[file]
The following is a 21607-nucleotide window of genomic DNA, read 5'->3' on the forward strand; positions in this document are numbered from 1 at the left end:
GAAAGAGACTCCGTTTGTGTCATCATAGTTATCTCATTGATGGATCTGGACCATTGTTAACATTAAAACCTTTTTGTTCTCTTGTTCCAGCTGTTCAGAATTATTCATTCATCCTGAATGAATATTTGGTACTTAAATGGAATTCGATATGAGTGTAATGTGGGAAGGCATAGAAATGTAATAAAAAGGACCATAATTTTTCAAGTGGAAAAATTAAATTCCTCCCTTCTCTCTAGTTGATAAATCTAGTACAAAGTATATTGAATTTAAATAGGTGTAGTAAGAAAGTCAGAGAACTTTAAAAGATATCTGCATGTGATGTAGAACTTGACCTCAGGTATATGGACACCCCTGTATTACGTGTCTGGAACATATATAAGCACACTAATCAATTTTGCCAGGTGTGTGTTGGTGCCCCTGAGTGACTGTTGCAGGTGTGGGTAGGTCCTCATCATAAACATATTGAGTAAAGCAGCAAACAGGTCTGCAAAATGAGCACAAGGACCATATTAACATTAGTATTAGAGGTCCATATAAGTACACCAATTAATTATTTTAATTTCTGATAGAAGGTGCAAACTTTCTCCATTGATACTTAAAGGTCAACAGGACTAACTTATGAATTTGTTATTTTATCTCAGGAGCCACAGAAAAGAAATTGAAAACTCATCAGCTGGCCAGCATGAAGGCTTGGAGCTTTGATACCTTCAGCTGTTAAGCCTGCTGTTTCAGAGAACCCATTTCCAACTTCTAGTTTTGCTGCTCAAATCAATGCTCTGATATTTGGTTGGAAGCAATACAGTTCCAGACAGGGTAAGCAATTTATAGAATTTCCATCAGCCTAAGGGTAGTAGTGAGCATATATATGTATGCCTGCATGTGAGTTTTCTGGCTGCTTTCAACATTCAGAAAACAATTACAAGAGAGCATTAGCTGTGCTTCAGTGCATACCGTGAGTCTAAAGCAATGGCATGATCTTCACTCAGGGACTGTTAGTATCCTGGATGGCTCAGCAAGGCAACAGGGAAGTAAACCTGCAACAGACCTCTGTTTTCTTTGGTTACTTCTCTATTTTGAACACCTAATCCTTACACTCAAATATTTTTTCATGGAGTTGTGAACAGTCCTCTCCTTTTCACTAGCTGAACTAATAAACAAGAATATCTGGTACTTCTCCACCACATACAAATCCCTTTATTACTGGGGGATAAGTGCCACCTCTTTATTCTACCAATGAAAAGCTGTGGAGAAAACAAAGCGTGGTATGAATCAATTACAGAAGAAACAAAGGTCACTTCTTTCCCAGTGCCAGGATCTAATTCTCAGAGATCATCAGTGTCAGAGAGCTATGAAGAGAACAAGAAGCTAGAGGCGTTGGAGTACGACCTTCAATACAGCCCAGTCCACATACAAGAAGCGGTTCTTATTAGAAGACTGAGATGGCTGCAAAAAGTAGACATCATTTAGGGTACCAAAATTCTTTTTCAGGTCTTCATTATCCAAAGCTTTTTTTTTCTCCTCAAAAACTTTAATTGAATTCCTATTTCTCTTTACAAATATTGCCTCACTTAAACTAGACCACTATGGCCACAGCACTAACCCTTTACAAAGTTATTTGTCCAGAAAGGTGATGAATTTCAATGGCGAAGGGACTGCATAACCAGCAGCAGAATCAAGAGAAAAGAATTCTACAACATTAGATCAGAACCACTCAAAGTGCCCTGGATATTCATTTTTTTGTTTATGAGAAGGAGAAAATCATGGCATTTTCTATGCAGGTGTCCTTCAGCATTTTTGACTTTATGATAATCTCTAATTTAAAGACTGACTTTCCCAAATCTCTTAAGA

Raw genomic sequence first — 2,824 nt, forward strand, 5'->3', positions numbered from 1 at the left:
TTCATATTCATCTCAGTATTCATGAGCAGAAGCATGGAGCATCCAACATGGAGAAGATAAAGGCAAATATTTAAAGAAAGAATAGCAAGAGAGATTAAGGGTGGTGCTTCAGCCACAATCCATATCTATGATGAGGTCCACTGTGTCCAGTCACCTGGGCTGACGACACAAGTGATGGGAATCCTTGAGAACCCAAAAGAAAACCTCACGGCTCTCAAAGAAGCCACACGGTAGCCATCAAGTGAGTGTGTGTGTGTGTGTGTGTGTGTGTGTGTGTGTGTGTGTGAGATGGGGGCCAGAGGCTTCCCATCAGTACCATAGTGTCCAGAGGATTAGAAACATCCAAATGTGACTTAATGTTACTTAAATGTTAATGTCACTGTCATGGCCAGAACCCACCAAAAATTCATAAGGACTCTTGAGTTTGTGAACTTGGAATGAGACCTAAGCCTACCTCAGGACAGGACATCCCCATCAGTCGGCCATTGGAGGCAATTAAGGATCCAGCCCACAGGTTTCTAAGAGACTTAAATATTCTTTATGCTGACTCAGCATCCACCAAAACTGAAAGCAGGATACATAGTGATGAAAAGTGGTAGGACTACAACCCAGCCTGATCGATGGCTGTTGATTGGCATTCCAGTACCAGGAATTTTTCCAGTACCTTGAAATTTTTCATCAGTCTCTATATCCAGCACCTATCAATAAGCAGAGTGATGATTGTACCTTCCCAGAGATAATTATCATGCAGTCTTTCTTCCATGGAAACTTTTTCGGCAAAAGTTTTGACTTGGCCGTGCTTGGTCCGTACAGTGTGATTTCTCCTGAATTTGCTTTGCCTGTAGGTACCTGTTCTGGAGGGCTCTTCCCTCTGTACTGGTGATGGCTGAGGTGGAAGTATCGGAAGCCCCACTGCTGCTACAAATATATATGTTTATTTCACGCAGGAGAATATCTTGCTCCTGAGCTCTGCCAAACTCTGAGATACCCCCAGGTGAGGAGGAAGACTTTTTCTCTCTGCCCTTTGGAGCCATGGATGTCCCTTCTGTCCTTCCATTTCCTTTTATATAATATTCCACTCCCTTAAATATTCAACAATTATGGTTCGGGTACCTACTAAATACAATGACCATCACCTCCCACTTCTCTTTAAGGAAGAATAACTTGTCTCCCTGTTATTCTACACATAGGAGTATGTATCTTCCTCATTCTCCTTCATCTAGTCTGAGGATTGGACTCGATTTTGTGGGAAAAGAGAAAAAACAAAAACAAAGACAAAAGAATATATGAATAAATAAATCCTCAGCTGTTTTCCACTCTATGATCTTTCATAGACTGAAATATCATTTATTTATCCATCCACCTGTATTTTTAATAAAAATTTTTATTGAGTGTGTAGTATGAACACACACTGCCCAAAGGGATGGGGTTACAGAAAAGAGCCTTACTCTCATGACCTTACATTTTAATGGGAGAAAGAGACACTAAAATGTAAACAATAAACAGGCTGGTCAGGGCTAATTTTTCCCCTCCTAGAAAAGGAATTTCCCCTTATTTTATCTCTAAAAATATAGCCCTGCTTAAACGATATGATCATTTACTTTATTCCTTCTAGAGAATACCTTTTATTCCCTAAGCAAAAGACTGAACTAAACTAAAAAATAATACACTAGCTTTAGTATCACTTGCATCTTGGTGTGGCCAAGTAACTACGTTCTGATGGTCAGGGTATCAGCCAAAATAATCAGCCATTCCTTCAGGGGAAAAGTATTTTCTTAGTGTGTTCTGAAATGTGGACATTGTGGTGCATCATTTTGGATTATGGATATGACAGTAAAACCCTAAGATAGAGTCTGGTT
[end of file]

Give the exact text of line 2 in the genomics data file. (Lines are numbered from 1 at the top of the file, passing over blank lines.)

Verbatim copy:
GAAAGAGACTCCGTTTGTGTCATCATAGTTATCTCATTGATGGATCTGGACCATTGTTAACATTAAAACCTTTTTGTTCTCTTGTTCCAGCTGTTCAGAATTATTCATTCATCCTGAATGAATATTTGGTACTTAAATGGAATTCGATATGAGTGTAATGTGGGAAGGCATAGAAATGTAATAAAAAGGACCATAATTTTTCAAGTGGAAAAATTAAATTCCTCCCTTCTCTCTAGTTGATAAATCTAGTACAAAGTATATTGAATTTAAATAGGTGTAGTAAGAAAGTCAGAGAACTTTAAAAGATATCTGCATGTGATGTAGAACTTGACCTCAGGTATATGGACACCCCTGTATTACGTGTCTGGAACATATATAAGCACACTAATCAATTTTGCCAGGTGTGTGTTGGTGCCCCTGAGTGACTGTTGCAGGTGTGGGTAGGTCCTCATCATAAACATATTGAGTAAAGCAGCAAACAGGTCTGCAAAATGAGCACAAGGACCATATTAACATTAGTATTAGAGGTCCATATAAGTACACCAATTAATTATTTTAATTTCTGATAGAAGGTGCAAACTTTCTCCATTGATACTTAAAGGTCAACAGGACTAACTTATGAATTTGTTATTTTATCTCAGGAGCCACAGAAAAGAAATTGAAAACTCATCAGCTGGCCAGCATGAAGGCTTGGAGCTTTGATACCTTCAGCTGTTAAGCCTGCTGTTTCAGAGAACCCATTTCCAACTTCTAGTTTTGCTGCTCAAATCAATGCTCTGATATTTGGTTGGAAGCAATACAGTTCCAGACAGGGTAAGCAATTTATAGAATTTCCATCAGCCTAAGGGTAGTAGTGAGCATATATATGTATGCCTGCATGTGAGTTTTCTGGCTGCTTTCAACATTCAGAAAACAATTACAAGAGAGCATTAGCTGTGCTTCAGTGCATACCGTGAGTCTAAAGCAATGGCATGATCTTCACTCAGGGACTGTTAGTATCCTGGATGGCTCAGCAAGGCAACAGGGAAGTAAACCTGCAACAGACCTCTGTTTTCTTTGGTTACTTCTCTATTTTGAACACCTAATCCTTACACTCAAATATTTTTTCATGGAGTTGTGAACAGTCCTCTCCTTTTCACTAGCTGAACTAATAAACAAGAATATCTGGTACTTCTCCACCACATACAAATCCCTTTATTACTGGGGGATAAGTGCCACCTCTTTATTCTACCAATGAAAAGCTGTGGAGAAAACAAAGCGTGGTATGAATCAATTACAGAAGAAACAAAGGTCACTTCTTTCCCAGTGCCAGGATCTAATTCTCAGAGATCATCAGTGTCAGAGAGCTATGAAGAGAACAAGAAGCTAGAGGCGTTGGAGTACGACCTTCAATACAGCCCAGTCCACATACAAGAAGCGGTTCTTATTAGAAGACTGAGATGGCTGCAAAAAGTAGACATCATTTAGGGTACCAAAATTCTTTTTCAGGTCTTCATTATCCAAAGCTTTTTTTTTCTCCTCAAAAACTTTAATTGAATTCCTATTTCTCTTTACAAATATTGCCTCACTTAAACTAGACCACTATGGCCACAGCACTAACCCTTTACAAAGTTATTTGTCCAGAAAGGTGATGAATTTCAATGGCGAAGGGACTGCATAACCAGCAGCAGAATCAAGAGAAAAGAATTCTACAACATTAGATCAGAACCACTCAAAGTGCCCTGGATATTCATTTTTTTGTTTATGAGAAGGAGAAAATCATGGCATTTTCTATGCAGGTGTCCTTCAGCATTTTTGACTTTATGATAATCTCTAATTTAAAGACTGACTTTCCCAAATCTCTTAAGA